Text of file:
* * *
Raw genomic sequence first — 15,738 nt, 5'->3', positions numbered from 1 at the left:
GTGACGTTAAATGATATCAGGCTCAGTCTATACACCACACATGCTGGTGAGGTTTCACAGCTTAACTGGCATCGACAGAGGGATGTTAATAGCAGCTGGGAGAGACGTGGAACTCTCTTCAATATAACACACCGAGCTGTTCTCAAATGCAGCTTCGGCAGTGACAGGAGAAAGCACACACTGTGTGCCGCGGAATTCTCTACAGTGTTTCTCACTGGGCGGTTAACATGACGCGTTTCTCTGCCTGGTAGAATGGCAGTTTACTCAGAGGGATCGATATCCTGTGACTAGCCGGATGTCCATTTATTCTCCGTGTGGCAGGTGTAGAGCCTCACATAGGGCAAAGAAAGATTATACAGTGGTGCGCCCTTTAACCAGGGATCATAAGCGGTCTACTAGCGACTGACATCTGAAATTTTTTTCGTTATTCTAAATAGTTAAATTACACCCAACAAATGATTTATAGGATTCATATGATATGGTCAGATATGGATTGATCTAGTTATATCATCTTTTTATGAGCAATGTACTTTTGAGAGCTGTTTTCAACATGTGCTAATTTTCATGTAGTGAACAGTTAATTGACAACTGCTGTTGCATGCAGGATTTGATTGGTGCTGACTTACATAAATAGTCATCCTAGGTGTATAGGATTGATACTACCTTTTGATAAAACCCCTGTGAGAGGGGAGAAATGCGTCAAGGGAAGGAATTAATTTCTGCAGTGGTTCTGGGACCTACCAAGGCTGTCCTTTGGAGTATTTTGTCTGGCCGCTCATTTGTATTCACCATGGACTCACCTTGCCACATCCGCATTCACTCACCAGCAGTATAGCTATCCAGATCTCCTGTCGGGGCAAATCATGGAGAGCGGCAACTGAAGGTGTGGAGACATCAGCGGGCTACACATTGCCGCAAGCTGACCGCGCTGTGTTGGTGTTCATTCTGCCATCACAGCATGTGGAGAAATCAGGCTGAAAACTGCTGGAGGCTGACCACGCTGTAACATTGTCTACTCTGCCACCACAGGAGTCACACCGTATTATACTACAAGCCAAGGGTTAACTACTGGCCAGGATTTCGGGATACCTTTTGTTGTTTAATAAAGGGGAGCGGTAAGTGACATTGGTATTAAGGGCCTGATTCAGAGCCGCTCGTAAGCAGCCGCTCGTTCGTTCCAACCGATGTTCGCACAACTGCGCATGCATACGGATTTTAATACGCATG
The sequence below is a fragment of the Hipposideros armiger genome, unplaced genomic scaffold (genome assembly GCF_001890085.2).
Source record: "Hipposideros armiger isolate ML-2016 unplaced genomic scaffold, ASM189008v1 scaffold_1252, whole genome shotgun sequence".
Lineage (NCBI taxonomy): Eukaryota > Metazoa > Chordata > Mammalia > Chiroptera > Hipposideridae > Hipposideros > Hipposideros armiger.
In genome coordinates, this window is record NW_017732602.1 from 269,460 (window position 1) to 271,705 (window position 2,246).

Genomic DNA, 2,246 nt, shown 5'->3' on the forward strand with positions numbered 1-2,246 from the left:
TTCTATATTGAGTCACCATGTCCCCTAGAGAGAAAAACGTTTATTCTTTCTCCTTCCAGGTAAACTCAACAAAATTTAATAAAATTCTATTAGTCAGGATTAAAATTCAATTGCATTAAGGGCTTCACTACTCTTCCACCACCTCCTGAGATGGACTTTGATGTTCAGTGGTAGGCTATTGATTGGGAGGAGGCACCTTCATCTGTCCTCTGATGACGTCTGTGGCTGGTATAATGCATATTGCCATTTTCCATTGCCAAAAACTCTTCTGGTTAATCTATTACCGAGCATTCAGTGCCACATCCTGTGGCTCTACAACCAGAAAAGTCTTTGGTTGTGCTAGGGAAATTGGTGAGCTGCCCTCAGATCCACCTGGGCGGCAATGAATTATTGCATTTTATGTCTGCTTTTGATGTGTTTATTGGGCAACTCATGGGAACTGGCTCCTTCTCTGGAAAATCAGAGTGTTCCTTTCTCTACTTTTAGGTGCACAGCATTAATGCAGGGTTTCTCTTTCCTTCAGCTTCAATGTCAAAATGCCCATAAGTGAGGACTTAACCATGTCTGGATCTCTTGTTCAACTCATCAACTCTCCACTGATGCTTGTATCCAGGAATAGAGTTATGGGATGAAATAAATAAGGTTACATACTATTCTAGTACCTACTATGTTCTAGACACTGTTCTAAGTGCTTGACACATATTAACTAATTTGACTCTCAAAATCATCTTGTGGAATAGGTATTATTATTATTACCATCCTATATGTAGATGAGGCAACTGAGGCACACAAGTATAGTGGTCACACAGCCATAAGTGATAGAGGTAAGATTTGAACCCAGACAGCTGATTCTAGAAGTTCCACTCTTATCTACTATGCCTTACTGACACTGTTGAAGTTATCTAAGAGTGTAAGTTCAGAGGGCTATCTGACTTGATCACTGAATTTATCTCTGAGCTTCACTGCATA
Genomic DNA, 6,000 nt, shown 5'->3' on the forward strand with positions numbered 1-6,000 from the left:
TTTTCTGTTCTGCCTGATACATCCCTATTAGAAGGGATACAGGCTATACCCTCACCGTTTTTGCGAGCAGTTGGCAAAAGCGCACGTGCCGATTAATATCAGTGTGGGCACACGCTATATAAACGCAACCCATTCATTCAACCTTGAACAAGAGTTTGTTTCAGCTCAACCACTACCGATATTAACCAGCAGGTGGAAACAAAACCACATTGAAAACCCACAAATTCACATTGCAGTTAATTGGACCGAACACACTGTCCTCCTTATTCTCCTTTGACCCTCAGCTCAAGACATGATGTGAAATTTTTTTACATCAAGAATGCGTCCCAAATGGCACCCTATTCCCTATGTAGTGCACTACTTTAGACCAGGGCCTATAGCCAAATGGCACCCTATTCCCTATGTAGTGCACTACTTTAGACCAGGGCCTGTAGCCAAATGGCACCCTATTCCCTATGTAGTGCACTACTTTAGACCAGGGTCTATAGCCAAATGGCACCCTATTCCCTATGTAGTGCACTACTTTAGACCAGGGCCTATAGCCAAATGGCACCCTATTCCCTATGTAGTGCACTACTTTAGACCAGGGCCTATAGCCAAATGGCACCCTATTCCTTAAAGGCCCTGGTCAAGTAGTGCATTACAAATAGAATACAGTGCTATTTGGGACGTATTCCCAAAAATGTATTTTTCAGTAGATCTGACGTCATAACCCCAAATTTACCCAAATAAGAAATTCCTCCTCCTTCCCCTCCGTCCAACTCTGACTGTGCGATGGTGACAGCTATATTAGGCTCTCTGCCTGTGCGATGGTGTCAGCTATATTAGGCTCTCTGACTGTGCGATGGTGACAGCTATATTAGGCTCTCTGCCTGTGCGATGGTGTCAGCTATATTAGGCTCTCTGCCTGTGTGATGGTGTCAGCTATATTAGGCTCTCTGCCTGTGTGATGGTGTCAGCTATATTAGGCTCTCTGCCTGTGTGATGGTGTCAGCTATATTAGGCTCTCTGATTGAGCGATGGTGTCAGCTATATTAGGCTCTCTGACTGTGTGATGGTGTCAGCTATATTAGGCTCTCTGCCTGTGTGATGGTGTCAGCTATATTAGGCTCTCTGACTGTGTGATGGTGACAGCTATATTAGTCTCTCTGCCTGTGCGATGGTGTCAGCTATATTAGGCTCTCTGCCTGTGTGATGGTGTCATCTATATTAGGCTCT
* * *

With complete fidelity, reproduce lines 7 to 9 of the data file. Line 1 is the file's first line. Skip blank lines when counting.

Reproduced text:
Genomic DNA, 2,246 nt, shown 5'->3' on the forward strand with positions numbered 1-2,246 from the left:
TTCTATATTGAGTCACCATGTCCCCTAGAGAGAAAAACGTTTATTCTTTCTCCTTCCAGGTAAACTCAACAAAATTTAATAAAATTCTATTAGTCAGGATTAAAATTCAATTGCATTAAGGGCTTCACTACTCTTCCACCACCTCCTGAGATGGACTTTGATGTTCAGTGGTAGGCTATTGATTGGGAGGAGGCACCTTCATCTGTCCTCTGATGACGTCTGTGGCTGGTATAATGCATATTGCCATTTTCCATTGCCAAAAACTCTTCTGGTTAATCTATTACCGAGCATTCAGTGCCACATCCTGTGGCTCTACAACCAGAAAAGTCTTTGGTTGTGCTAGGGAAATTGGTGAGCTGCCCTCAGATCCACCTGGGCGGCAATGAATTATTGCATTTTATGTCTGCTTTTGATGTGTTTATTGGGCAACTCATGGGAACTGGCTCCTTCTCTGGAAAATCAGAGTGTTCCTTTCTCTACTTTTAGGTGCACAGCATTAATGCAGGGTTTCTCTTTCCTTCAGCTTCAATGTCAAAATGCCCATAAGTGAGGACTTAACCATGTCTGGATCTCTTGTTCAACTCATCAACTCTCCACTGATGCTTGTATCCAGGAATAGAGTTATGGGATGAAATAAATAAGGTTACATACTATTCTAGTACCTACTATGTTCTAGACACTGTTCTAAGTGCTTGACACATATTAACTAATTTGACTCTCAAAATCATCTTGTGGAATAGGTATTATTATTATTACCATCCTATATGTAGATGAGGCAACTGAGGCACACAAGTATAGTGGTCACACAGCCATAAGTGATAGAGGTAAGATTTGAACCCAGACAGCTGATTCTAGAAGTTCCACTCTTATCTACTATGCCTTACTGACACTGTTGAAGTTATCTAAGAGTGTAAGTTCAGAGGGCTATCTGACTTGATCACTGAATTTATCTCTGAGCTTCACTGCATA
Genomic DNA, 6,000 nt, shown 5'->3' on the forward strand with positions numbered 1-6,000 from the left: